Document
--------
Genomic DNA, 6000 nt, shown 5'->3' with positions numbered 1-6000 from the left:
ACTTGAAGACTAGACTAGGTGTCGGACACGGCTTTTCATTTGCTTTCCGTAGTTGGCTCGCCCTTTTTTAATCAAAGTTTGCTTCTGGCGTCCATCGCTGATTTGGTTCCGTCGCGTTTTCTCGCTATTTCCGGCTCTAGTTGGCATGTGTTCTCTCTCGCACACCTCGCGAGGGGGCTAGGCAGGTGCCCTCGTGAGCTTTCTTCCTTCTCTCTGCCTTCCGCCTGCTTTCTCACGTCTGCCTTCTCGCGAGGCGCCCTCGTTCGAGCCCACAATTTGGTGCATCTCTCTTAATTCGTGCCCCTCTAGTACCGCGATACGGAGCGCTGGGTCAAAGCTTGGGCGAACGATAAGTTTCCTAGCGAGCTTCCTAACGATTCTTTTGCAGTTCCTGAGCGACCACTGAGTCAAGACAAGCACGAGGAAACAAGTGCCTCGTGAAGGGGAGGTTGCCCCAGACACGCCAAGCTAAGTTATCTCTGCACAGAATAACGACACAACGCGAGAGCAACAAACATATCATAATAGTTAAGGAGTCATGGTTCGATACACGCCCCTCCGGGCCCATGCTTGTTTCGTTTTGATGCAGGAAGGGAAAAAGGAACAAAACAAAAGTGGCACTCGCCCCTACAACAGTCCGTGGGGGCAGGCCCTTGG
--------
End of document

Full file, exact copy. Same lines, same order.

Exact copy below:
Genomic DNA, 6000 nt, shown 5'->3' with positions numbered 1-6000 from the left:
ACTTGAAGACTAGACTAGGTGTCGGACACGGCTTTTCATTTGCTTTCCGTAGTTGGCTCGCCCTTTTTTAATCAAAGTTTGCTTCTGGCGTCCATCGCTGATTTGGTTCCGTCGCGTTTTCTCGCTATTTCCGGCTCTAGTTGGCATGTGTTCTCTCTCGCACACCTCGCGAGGGGGCTAGGCAGGTGCCCTCGTGAGCTTTCTTCCTTCTCTCTGCCTTCCGCCTGCTTTCTCACGTCTGCCTTCTCGCGAGGCGCCCTCGTTCGAGCCCACAATTTGGTGCATCTCTCTTAATTCGTGCCCCTCTAGTACCGCGATACGGAGCGCTGGGTCAAAGCTTGGGCGAACGATAAGTTTCCTAGCGAGCTTCCTAACGATTCTTTTGCAGTTCCTGAGCGACCACTGAGTCAAGACAAGCACGAGGAAACAAGTGCCTCGTGAAGGGGAGGTTGCCCCAGACACGCCAAGCTAAGTTATCTCTGCACAGAATAACGACACAACGCGAGAGCAACAAACATATCATAATAGTTAAGGAGTCATGGTTCGATACACGCCCCTCCGGGCCCATGCTTGTTTCGTTTTGATGCAGGAAGGGAAAAAGGAACAAAACAAAAGTGGCACTCGCCCCTACAACAGTCCGTGGGGGCAGGCCCTTGG